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Can’t Sleep. June 3rd.. So this is how it feels to Live in a Totalitarian Regime huh?

Awaiting a Democratic Hong Kong

Been in bed for three hours now and finally gave up. I went for a walk to the seven eleven down the street and bought myself some Yakult hoping it would feel better. It’s so extraordinarily quiet tonight. Not even passing cars. I was supposed to write about what happened in Hong Kong 15 years ago, how I remembered it, how I was sitting outside Xin Hua News Agency and at about 3am the tanks rolled in, and we could hear the shots reverberating in the tunnel over the radio. But I haven’t been able to because I feel so tired of everything that has happening in Hong Kong over the last year. Just our lost of rights, the encroachment of China, making Hong Kong not Hong Kong anymore. What is there to say? It’s the same thing over and over again. We want to keep our civil rights, free speech, we want to have universal suffrage and our powerful mother land won’t allow it. What’s more to say? I guess I am waiting for Friday.

I wonder how many people will turn up. The numbers always hike when the memorial falls on special dates, the five year anniversary, the ten years anniversary and this year it will be the 15th. It goes up if it falls on a weekend too because people don’t have to work the next day and of course with the events of the last year and the recent events of the last two months, a lot more people will turn up to show their dissatisfaction with the state of affairs. It won’t be as big as July 1st protests of last year I am sure. But it will be bigger than the usual 60 to 100 thousand people. I am not worried about if there would be violence, because we as a people are so peaceful. But I still wait and wonder who is going to turn up and how many of us will show. I hope it’s a lot of people. I hope its more than we can imagine, because since we don’t have the power to have a say, the only way we can stand up is through protests. And I wonder when China will come in and try to take away our right to gathers too.

There were some problems with insurance companies refusing to undersign the Tiananmen Square memorial but I heard while walking pass the star ferry on Sunday that someone did. I wonder which brave company decided to go ahead and do this. It disturbs me how old Seto Wah looks now a days, how even Martin Lee can seem deflated. When the two of them don’t walk proud through their righteousness, it’s so worrying. You wonder what’s really going on behind the scenes. I probably should have picked up the paper but I get so irate reading it that I have long since given up. Sometimes I buy it when important news comes up, but I never get pass the first page. I don’t even want to know anymore. If it wasn’t for Glutter, I probably would have long since not bothered, but as I log all the events, I know that it will eventually become a database of all what has been happening in Hong Kong in regards to our rights, over time, it will be a useful resource for myself and others some day.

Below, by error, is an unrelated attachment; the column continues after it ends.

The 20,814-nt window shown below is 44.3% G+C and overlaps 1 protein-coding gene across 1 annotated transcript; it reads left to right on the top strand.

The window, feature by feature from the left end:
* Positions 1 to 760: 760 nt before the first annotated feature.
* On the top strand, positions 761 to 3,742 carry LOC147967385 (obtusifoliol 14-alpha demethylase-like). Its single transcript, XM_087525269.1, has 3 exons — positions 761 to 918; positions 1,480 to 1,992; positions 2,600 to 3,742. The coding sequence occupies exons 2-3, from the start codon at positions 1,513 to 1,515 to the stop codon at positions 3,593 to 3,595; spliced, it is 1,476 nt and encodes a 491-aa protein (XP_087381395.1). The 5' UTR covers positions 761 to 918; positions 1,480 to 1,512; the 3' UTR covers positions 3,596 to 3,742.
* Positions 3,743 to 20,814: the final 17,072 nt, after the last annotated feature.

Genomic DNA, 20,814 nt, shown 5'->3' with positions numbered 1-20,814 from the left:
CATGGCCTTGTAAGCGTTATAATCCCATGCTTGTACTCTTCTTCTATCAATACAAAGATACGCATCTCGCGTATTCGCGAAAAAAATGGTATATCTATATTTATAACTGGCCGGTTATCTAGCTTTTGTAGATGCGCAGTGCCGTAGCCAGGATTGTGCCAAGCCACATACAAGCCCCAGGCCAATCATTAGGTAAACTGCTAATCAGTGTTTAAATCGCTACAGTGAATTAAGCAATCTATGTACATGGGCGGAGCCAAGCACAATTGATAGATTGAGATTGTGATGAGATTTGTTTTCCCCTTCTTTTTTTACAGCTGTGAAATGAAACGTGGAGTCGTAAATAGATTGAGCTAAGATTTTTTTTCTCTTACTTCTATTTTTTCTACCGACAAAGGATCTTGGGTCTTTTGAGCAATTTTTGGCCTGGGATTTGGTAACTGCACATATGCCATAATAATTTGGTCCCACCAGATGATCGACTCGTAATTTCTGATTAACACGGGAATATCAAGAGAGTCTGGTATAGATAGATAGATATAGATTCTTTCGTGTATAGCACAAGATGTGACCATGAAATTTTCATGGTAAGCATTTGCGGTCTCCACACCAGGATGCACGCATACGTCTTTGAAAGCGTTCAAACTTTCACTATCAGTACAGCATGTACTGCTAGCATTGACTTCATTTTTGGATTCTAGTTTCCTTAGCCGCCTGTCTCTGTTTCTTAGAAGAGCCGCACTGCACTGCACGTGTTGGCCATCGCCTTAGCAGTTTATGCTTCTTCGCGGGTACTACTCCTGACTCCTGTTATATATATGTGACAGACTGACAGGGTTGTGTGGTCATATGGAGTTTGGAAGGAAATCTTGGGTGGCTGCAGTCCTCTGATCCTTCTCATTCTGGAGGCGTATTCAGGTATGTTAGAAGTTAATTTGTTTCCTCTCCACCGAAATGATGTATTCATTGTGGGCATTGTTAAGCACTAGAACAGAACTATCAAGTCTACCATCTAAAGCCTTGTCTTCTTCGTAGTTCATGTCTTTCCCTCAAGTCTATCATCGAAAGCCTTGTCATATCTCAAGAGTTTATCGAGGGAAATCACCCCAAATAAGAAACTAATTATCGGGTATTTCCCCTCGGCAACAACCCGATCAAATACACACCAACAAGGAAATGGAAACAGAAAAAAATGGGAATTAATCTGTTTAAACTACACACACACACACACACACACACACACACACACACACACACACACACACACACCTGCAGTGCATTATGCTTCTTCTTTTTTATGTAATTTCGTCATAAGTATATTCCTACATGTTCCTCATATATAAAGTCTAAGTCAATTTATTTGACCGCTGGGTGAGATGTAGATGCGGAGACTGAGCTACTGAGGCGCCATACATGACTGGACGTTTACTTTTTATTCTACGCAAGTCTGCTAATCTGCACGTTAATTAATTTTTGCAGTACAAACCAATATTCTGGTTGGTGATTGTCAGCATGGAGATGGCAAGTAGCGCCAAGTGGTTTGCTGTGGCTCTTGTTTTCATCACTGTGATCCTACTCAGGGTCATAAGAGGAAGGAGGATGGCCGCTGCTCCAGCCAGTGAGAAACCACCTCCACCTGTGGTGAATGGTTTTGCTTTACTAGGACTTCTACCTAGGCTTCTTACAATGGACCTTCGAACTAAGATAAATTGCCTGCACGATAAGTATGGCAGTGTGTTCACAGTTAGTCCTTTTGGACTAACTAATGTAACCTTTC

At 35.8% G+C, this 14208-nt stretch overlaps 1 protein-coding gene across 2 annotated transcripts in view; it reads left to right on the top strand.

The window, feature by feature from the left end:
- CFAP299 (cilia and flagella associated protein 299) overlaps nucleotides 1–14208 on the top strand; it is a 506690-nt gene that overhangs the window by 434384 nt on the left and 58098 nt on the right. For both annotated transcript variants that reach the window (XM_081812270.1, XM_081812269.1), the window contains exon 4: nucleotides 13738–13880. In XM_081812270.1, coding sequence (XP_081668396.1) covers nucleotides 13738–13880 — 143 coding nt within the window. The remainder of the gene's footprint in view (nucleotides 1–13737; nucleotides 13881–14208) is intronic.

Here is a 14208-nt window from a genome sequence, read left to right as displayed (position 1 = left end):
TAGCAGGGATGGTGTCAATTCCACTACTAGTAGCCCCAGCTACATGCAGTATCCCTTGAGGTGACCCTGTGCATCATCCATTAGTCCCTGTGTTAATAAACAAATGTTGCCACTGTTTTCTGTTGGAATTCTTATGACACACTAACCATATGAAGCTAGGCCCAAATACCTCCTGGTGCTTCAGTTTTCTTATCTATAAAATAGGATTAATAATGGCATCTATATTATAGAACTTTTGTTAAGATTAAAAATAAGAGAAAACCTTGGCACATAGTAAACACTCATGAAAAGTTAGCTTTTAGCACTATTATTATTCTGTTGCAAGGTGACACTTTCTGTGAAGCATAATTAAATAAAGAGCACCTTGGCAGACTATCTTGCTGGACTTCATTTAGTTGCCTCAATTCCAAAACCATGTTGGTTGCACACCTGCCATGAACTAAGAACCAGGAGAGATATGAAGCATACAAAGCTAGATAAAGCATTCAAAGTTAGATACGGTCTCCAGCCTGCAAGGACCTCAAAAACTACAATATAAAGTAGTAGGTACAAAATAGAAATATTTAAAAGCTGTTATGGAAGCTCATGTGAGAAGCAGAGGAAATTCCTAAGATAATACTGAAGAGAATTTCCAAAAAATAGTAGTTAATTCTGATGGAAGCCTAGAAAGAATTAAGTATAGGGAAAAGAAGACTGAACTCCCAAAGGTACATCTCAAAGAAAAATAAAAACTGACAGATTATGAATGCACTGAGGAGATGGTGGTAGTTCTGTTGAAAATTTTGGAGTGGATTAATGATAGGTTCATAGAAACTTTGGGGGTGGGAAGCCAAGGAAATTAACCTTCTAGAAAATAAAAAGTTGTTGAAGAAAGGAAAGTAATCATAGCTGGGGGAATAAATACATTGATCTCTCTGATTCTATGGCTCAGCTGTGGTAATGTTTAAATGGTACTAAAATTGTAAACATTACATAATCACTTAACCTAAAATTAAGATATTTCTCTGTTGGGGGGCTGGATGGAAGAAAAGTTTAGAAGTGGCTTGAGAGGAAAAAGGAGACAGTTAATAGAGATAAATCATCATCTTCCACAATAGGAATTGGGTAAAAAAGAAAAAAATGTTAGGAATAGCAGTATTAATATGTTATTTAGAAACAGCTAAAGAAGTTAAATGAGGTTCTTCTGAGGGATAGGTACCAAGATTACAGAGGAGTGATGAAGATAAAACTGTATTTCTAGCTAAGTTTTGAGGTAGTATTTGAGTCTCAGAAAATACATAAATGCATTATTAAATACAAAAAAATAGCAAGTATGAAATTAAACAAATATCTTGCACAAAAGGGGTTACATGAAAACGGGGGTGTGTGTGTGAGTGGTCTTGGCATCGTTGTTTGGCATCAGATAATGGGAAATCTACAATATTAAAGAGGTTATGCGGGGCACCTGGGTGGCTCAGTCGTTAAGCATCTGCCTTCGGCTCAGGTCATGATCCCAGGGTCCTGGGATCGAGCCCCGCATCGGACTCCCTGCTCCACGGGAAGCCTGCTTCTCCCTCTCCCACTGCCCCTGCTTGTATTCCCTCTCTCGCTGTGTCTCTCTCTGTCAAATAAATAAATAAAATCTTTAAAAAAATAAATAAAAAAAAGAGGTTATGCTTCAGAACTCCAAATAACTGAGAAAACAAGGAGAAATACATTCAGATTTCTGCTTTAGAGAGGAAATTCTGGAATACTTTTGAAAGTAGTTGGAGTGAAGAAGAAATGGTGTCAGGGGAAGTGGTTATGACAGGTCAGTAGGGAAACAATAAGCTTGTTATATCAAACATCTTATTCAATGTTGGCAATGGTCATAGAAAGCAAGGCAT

I can’t really believe I can’t sleep because the world doesn’t stop just because these larger, thought events happen. I still go out for dinner and hang out with my friends. I still want to buy some new clothes every so often, try on shoes, write articles on things other than China. I watch movies, and talk on the phone. I call up friends to ask them questions like “What is the M25 motorway?” “How do I spell Gilded Youth in French?” Coz we don’t talk politics with each other. I rather spend the down time, social time thinking of other things and forget that maybe one day, we won’t be able to protest, that I won’t be able to write on this blog anymore. I mean the truth is my day to day life won’t change one iota if everything that I hold dear goes away. I feel deflated too. Maybe that’s what it means to live under a totalitarian regime. You feel DEFLATED. It’s so bothersome that those thought are better not to be had. To ignore things that doesn’t concern you directly in the most personal and intimate ways. Don’t bother with politics, don’t bother with ideas. Just go, make money, make a living, buy things, forget and not remember that those who have power over you don’t want you to think.

Tomorrow is June 3rd, the next day is June 4th. Maybe another few hundred thousand people will gather in Victoria Park, and we will hold a candle light vigil for all the people who died and went to jail over the 1989 democratic movement, because no one else in China can, and maybe we can make us heard just a little bit more than usual, maybe then I will feel energetic again. Maybe then I will be willing to continue to think because I know so many other people also want to too.